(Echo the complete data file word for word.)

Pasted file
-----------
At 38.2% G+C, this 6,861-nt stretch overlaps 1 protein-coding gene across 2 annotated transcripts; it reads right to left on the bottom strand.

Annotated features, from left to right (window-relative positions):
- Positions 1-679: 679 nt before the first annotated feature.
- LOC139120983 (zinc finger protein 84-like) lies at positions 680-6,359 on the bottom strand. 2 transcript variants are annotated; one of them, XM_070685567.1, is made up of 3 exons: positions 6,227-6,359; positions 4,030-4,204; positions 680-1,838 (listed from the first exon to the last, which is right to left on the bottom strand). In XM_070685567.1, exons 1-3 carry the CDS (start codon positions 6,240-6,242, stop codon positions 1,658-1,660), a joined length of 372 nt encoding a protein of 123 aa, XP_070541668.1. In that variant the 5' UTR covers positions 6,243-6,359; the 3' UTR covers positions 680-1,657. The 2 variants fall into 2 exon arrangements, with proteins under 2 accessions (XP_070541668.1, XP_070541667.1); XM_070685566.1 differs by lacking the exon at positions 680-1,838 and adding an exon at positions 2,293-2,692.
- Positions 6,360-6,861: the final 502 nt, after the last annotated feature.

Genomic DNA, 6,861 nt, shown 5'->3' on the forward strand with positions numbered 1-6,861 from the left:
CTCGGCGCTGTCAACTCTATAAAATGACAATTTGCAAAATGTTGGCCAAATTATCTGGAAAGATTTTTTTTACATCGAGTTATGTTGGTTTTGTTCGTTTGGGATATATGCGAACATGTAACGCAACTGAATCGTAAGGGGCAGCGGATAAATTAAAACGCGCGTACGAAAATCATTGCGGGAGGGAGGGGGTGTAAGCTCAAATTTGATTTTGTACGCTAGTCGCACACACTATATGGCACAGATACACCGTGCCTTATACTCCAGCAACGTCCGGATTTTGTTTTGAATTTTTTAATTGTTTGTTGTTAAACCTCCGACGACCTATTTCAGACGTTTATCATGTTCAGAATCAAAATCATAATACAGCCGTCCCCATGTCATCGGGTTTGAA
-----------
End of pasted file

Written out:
At 38.2% G+C, this 6,861-nt stretch overlaps 1 protein-coding gene across 2 annotated transcripts; it reads right to left on the bottom strand.

Annotated features, from left to right (window-relative positions):
- Positions 1-679: 679 nt before the first annotated feature.
- LOC139120983 (zinc finger protein 84-like) lies at positions 680-6,359 on the bottom strand. 2 transcript variants are annotated; one of them, XM_070685567.1, is made up of 3 exons: positions 6,227-6,359; positions 4,030-4,204; positions 680-1,838 (listed from the first exon to the last, which is right to left on the bottom strand). In XM_070685567.1, exons 1-3 carry the CDS (start codon positions 6,240-6,242, stop codon positions 1,658-1,660), a joined length of 372 nt encoding a protein of 123 aa, XP_070541668.1. In that variant the 5' UTR covers positions 6,243-6,359; the 3' UTR covers positions 680-1,657. The 2 variants fall into 2 exon arrangements, with proteins under 2 accessions (XP_070541668.1, XP_070541667.1); XM_070685566.1 differs by lacking the exon at positions 680-1,838 and adding an exon at positions 2,293-2,692.
- Positions 6,360-6,861: the final 502 nt, after the last annotated feature.

Genomic DNA, 6,861 nt, shown 5'->3' on the forward strand with positions numbered 1-6,861 from the left:
CTCGGCGCTGTCAACTCTATAAAATGACAATTTGCAAAATGTTGGCCAAATTATCTGGAAAGATTTTTTTTACATCGAGTTATGTTGGTTTTGTTCGTTTGGGATATATGCGAACATGTAACGCAACTGAATCGTAAGGGGCAGCGGATAAATTAAAACGCGCGTACGAAAATCATTGCGGGAGGGAGGGGGTGTAAGCTCAAATTTGATTTTGTACGCTAGTCGCACACACTATATGGCACAGATACACCGTGCCTTATACTCCAGCAACGTCCGGATTTTGTTTTGAATTTTTTAATTGTTTGTTGTTAAACCTCCGACGACCTATTTCAGACGTTTATCATGTTCAGAATCAAAATCATAATACAGCCGTCCCCATGTCATCGGGTTTGAA